In advance of last week's deadline, the Fatherhood Coalition, a Massachusett's father's rights group, filed a petition for a ballot question in 2012 that would repeal the Massachusetts restraining order law.  Although a restraining order law is necessary in order to protect victims of domestic abuse, I have witnessed first hand how this law is misused by litigants and I believe it is time for a change.   The problem, however, is that the law is just fine as it is written; it requires a restraining order to issue when a victim is placed "in fear of imminent serious physical harm."  Judges, however, often refuse to apply the law as it is written, and issue restraining orders in extremely benign circumstances.  Consequently, it has become fairly commonplace for litigants in divorce actions to obtain a restraining order in order to gain an upper hand in court, or to preclude the other party from having any role in their children's lives.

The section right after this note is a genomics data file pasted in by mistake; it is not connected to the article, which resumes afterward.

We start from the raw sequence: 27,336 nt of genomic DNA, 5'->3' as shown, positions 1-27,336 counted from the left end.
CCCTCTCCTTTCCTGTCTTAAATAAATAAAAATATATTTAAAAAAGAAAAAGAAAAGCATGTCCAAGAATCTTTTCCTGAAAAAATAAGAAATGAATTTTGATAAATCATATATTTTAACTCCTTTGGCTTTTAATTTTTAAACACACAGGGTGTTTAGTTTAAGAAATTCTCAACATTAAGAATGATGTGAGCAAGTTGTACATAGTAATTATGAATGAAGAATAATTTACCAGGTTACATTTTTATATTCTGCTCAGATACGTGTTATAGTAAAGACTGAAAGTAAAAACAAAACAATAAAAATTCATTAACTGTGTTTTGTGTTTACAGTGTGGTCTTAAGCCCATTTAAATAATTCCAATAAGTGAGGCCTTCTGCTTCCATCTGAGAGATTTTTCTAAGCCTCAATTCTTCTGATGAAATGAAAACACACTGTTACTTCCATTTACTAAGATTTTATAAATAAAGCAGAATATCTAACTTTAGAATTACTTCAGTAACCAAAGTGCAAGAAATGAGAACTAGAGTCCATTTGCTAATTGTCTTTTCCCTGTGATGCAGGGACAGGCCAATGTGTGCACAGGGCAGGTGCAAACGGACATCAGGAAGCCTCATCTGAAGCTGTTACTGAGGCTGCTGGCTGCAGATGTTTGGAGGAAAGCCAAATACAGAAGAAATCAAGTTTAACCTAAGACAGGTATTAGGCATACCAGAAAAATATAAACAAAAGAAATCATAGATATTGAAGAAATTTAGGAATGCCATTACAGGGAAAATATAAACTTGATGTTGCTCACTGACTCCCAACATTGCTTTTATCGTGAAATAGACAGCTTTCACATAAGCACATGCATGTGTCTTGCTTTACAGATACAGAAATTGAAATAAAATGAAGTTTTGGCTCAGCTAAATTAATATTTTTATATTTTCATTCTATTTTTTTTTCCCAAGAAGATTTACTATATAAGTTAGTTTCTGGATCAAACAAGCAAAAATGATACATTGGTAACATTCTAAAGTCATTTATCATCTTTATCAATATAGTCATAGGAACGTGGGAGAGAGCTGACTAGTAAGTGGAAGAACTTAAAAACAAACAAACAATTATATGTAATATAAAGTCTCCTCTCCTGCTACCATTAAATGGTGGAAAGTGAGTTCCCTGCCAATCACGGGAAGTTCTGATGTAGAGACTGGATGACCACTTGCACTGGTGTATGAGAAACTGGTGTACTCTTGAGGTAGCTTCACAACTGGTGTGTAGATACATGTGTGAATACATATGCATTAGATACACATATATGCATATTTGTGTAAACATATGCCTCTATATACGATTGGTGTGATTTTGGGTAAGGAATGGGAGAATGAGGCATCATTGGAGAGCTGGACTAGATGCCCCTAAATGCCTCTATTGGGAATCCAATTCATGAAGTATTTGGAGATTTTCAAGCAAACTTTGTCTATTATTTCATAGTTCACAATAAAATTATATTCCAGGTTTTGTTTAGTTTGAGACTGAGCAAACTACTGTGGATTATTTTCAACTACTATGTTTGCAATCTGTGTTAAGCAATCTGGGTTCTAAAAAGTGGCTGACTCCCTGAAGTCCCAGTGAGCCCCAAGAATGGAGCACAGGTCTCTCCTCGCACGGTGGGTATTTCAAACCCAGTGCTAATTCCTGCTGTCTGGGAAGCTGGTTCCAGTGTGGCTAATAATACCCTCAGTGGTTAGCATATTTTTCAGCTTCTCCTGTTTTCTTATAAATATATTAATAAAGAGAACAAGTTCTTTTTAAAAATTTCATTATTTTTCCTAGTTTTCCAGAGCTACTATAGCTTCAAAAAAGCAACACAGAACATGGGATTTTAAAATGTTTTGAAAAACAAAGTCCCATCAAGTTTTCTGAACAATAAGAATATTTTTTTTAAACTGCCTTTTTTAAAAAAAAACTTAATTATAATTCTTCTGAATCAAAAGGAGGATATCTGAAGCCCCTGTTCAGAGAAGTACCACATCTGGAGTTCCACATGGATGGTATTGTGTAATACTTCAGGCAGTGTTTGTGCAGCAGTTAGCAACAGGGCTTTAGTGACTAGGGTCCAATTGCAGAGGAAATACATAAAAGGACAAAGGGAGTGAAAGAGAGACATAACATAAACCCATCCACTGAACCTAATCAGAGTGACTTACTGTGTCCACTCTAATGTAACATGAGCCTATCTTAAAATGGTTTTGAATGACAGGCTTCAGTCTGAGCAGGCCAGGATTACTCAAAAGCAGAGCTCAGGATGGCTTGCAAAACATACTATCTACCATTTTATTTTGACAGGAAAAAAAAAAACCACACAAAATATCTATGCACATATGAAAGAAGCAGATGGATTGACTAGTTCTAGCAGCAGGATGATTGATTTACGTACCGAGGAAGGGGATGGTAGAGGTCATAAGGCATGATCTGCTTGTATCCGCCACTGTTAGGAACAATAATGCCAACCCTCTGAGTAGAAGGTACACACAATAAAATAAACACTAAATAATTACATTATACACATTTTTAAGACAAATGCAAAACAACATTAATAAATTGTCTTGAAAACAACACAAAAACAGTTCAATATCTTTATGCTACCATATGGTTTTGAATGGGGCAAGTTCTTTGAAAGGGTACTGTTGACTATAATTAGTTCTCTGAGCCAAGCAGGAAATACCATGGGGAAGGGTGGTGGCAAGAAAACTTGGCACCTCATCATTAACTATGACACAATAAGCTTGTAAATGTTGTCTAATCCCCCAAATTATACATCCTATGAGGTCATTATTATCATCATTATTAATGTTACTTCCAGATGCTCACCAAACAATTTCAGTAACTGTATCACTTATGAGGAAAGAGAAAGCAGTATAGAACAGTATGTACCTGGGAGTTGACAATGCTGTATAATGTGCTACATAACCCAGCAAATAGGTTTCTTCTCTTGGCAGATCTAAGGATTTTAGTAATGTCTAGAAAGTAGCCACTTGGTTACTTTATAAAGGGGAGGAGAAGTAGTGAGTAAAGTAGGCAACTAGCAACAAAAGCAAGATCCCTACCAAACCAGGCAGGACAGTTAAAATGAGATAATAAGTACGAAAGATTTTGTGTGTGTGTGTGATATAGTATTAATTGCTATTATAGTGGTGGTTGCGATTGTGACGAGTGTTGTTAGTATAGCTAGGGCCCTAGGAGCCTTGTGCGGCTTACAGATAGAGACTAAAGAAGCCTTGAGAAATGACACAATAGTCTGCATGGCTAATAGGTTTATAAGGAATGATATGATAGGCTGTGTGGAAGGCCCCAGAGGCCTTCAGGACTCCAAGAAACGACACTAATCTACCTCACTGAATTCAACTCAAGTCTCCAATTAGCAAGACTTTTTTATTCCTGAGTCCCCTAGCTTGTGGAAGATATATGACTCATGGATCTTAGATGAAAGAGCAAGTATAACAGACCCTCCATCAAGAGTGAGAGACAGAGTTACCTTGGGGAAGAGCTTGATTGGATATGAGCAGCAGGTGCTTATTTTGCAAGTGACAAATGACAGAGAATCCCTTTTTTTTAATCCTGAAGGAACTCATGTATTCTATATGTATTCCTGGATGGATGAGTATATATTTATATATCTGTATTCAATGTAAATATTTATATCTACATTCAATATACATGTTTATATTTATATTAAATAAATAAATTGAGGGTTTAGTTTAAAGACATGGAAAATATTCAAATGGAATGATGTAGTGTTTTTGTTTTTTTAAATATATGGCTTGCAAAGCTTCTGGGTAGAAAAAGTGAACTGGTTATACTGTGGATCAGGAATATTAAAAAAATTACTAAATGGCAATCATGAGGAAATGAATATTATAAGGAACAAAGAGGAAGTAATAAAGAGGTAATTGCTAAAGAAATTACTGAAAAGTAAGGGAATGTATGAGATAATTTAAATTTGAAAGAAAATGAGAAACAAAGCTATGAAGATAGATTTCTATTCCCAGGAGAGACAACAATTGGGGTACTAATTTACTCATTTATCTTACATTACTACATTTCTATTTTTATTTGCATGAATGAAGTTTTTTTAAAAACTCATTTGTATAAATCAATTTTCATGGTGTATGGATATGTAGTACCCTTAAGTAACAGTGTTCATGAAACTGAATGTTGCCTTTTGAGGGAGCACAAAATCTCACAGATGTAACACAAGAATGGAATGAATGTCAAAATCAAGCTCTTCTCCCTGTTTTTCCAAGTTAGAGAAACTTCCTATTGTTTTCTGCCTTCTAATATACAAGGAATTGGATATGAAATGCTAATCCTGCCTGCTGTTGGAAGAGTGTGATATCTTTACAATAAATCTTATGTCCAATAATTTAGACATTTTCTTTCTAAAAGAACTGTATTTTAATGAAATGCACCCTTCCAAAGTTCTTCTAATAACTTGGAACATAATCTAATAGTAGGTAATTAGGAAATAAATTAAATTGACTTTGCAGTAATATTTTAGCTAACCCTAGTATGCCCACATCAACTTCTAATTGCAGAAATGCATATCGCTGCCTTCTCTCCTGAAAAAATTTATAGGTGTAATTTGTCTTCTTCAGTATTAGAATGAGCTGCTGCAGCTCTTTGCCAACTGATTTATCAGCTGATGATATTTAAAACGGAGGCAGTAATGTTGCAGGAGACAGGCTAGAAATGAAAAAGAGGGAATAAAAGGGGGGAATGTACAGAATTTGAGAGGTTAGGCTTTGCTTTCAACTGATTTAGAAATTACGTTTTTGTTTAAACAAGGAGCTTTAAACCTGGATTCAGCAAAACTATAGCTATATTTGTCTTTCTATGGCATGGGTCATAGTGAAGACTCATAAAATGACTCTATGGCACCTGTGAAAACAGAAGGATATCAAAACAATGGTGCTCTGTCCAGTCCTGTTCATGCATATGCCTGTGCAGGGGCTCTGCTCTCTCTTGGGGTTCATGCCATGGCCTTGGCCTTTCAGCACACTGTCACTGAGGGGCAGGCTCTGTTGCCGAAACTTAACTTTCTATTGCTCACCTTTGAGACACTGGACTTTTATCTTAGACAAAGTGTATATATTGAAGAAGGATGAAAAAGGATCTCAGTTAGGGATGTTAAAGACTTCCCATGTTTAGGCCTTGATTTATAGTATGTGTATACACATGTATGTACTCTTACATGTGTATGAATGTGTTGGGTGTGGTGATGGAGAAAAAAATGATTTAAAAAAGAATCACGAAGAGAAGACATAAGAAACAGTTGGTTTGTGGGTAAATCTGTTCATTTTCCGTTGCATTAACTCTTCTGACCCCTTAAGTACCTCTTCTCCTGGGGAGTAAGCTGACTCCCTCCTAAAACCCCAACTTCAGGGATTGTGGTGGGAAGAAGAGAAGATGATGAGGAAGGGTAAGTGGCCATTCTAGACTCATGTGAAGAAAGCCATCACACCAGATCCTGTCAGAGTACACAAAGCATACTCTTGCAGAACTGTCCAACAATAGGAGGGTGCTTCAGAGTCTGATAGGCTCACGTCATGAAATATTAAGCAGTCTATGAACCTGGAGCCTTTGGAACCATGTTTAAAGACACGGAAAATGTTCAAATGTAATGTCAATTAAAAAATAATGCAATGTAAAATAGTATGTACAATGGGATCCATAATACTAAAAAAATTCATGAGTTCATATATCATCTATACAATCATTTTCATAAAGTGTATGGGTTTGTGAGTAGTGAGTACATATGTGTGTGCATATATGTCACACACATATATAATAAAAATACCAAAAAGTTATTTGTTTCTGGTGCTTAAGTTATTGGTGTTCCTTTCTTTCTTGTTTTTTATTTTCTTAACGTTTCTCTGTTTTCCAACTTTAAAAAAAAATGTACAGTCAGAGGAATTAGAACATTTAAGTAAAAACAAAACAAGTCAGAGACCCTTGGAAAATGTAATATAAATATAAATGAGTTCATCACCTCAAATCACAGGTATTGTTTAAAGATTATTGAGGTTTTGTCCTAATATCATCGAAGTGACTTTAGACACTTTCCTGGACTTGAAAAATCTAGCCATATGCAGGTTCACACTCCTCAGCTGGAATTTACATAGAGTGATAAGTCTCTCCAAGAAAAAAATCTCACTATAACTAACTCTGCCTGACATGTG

Perhaps the most appropriate change would be to add some judicial accountability to the restraining order law.  If there existed a quick and practical method for someone who has been hit with a restraining order to appeal the trial judge's decision, perhaps the law would be applied more fairly.  Most judges want to apply the law fairly and accurately, but as humans we are driven by incentives and disincentives.  Right now, no judge wants to be in the position of explaining his or her decision to refuse to issue a restraining order after an applicant is subsequently abused, so they tend to err on the side of caution.   However, if judges ruling upon restraining order petitions faced a strong likelihood that their decision would be reviewed and possibly reversed upon appeal, it would give them more incentive to apply the law in an even manner.